Rivada Networks said it received the top score among three bidders to build Michigan’s statewide public safety broadband network. But that doesn’t at all mean it will beat out FirstNet for its first statewide win.
Michigan’s Department of Technology, Management and Budget recommended that the state analyze Rivada’s bid alongside FirstNet’s proposal “to determine the best value bid for the state,” the company said this morning in a release. Michigan is the second state to select a vendor for a potential alternative to FirstNet, Rivada said, following the lead of New Hampshire, which is also considering Rivada’s offering. “We are honored that our alternative plan for public safety broadband in Michigan will have the chance to be placed side-by-side with the federal government’s offering,” said Declan Ganley, Rivada’s co-CEO, in the announcement. “By putting out this RFP (request for proposal), Michigan has given its governor a real choice, as envisioned in the legislation that created FirstNet.”
Reports of a potential wireless partnership between Sprint, Charter and Comcast have quieted speculation about a merger between Sprint and T-Mobile. But analysts say T-Mobile could play a role in any such arrangement.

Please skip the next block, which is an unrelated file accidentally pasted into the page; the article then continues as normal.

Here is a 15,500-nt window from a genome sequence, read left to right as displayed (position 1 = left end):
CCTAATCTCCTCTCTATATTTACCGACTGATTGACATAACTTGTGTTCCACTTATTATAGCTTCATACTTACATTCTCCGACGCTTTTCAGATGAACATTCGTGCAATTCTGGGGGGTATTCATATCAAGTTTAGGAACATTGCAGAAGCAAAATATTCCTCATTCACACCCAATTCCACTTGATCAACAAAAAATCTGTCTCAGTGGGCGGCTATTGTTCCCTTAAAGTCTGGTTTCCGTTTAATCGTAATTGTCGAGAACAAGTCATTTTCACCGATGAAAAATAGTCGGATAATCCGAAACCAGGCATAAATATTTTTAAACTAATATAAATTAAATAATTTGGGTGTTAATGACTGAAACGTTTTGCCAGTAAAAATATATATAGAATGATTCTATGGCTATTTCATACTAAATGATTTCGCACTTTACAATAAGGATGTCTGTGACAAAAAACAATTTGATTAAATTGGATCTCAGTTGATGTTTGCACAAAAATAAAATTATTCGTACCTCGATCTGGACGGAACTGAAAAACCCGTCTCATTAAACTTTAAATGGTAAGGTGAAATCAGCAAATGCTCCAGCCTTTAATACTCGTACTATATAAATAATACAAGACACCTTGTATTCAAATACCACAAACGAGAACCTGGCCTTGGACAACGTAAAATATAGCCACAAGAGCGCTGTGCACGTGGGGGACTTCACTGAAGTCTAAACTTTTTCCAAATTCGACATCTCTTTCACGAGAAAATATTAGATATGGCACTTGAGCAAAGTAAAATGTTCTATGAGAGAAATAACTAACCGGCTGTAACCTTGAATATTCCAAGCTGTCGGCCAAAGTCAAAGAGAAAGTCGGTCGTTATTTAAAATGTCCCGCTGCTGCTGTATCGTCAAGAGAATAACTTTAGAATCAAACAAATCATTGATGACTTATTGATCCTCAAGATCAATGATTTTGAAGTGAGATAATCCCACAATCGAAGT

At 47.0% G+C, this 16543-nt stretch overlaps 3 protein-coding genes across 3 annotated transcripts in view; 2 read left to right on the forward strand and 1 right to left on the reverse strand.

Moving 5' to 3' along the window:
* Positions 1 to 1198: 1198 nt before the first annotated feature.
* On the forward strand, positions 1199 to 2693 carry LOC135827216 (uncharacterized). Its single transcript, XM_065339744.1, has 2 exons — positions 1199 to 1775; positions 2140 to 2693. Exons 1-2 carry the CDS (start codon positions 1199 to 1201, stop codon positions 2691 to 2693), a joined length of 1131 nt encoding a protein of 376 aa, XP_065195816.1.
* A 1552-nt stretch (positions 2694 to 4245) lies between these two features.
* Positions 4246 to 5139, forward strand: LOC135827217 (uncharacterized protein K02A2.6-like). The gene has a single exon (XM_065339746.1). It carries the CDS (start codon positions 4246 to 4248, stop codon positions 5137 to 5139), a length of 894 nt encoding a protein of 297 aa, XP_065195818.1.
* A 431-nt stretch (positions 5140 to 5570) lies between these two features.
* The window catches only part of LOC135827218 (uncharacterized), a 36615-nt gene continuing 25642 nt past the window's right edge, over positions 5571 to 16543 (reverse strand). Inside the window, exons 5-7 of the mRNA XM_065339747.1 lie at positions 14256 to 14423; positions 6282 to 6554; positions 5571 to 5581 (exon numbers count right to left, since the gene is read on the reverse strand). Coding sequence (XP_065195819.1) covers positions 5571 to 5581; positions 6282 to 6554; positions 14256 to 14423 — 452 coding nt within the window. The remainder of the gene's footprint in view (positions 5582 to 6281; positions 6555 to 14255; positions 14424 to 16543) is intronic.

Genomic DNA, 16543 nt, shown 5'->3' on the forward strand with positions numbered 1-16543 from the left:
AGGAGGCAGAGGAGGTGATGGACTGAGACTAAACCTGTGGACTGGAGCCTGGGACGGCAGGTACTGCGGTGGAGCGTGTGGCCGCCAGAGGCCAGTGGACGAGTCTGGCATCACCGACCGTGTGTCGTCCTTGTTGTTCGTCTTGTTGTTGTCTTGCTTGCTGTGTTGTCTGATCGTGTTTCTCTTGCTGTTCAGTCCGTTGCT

Sprint Chairman Masayoshi Son struck a exclusive two-month deal to hold discussions with Charter and Comcast through July focusing on potential partnership arrangements. One such deal could include the cable companies taking an equity stake in Sprint and investing in the carrier’s network, through which they could presumably launch a branded service. But T-Mobile could join such an effort, Jonathan Chaplin of New Street Research wrote in a note to investors. A model that complex would be difficult to pull off, but it could benefit all stakeholders. “Actually, the best-case scenario (for T-Mobile) would be a four-way deal; however that seems tough to get across the goal line,” Chaplin wrote. “The worst-case scenario would see a Sprint/cable deal that leaves T-Mobile out in the cold entirely; we don’t think this is the most likely outcome either. And then there are a host of scenarios in between, where T-Mobile would benefit, potentially greatly, but without the negotiating leverage that many have assumed.”
[Commentary] Comcast and Charter are negotiating with Sprint to offer wireless services to their cable and high-speed internet customers. The real disruption may be how Sprint’s negotiations with the cable companies put a potential merger with T-Mobile USA in limbo. The parent companies of Sprint and T-Mobile, SoftBank of Japan and Deutsche Telekom of Germany, have been in negotiations to merge their American wireless companies. If Comcast and Charter are bidding for a stake in Sprint, then those Sprint and T-Mobile negotiations will be affected.
Sprint’s talks with Comcast and Charter could ramp up competition in the already ailing wireless industry